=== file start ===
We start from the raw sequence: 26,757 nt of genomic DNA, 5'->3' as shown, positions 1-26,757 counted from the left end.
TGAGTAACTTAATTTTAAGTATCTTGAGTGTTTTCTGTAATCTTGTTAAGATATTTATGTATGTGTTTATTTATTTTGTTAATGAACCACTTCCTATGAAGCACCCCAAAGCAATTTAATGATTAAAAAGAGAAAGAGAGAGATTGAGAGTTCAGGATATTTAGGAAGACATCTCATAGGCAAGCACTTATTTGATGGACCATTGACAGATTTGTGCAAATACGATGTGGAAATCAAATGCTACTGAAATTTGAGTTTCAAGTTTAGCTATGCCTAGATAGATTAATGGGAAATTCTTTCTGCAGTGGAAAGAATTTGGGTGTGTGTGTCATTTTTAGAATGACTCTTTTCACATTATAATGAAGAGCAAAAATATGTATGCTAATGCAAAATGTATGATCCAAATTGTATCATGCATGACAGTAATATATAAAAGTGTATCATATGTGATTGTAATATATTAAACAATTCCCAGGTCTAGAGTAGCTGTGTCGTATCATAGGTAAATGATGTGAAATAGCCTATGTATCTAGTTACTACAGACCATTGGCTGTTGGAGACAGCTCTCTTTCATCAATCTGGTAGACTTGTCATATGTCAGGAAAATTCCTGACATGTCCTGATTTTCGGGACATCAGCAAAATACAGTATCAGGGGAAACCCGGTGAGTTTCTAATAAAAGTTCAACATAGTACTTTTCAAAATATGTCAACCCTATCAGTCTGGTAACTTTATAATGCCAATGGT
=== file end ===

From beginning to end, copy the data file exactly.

We start from the raw sequence: 26,757 nt of genomic DNA, 5'->3' as shown, positions 1-26,757 counted from the left end.
TGAGTAACTTAATTTTAAGTATCTTGAGTGTTTTCTGTAATCTTGTTAAGATATTTATGTATGTGTTTATTTATTTTGTTAATGAACCACTTCCTATGAAGCACCCCAAAGCAATTTAATGATTAAAAAGAGAAAGAGAGAGATTGAGAGTTCAGGATATTTAGGAAGACATCTCATAGGCAAGCACTTATTTGATGGACCATTGACAGATTTGTGCAAATACGATGTGGAAATCAAATGCTACTGAAATTTGAGTTTCAAGTTTAGCTATGCCTAGATAGATTAATGGGAAATTCTTTCTGCAGTGGAAAGAATTTGGGTGTGTGTGTCATTTTTAGAATGACTCTTTTCACATTATAATGAAGAGCAAAAATATGTATGCTAATGCAAAATGTATGATCCAAATTGTATCATGCATGACAGTAATATATAAAAGTGTATCATATGTGATTGTAATATATTAAACAATTCCCAGGTCTAGAGTAGCTGTGTCGTATCATAGGTAAATGATGTGAAATAGCCTATGTATCTAGTTACTACAGACCATTGGCTGTTGGAGACAGCTCTCTTTCATCAATCTGGTAGACTTGTCATATGTCAGGAAAATTCCTGACATGTCCTGATTTTCGGGACATCAGCAAAATACAGTATCAGGGGAAACCCGGTGAGTTTCTAATAAAAGTTCAACATAGTACTTTTCAAAATATGTCAACCCTATCAGTCTGGTAACTTTATAATGCCAATGGT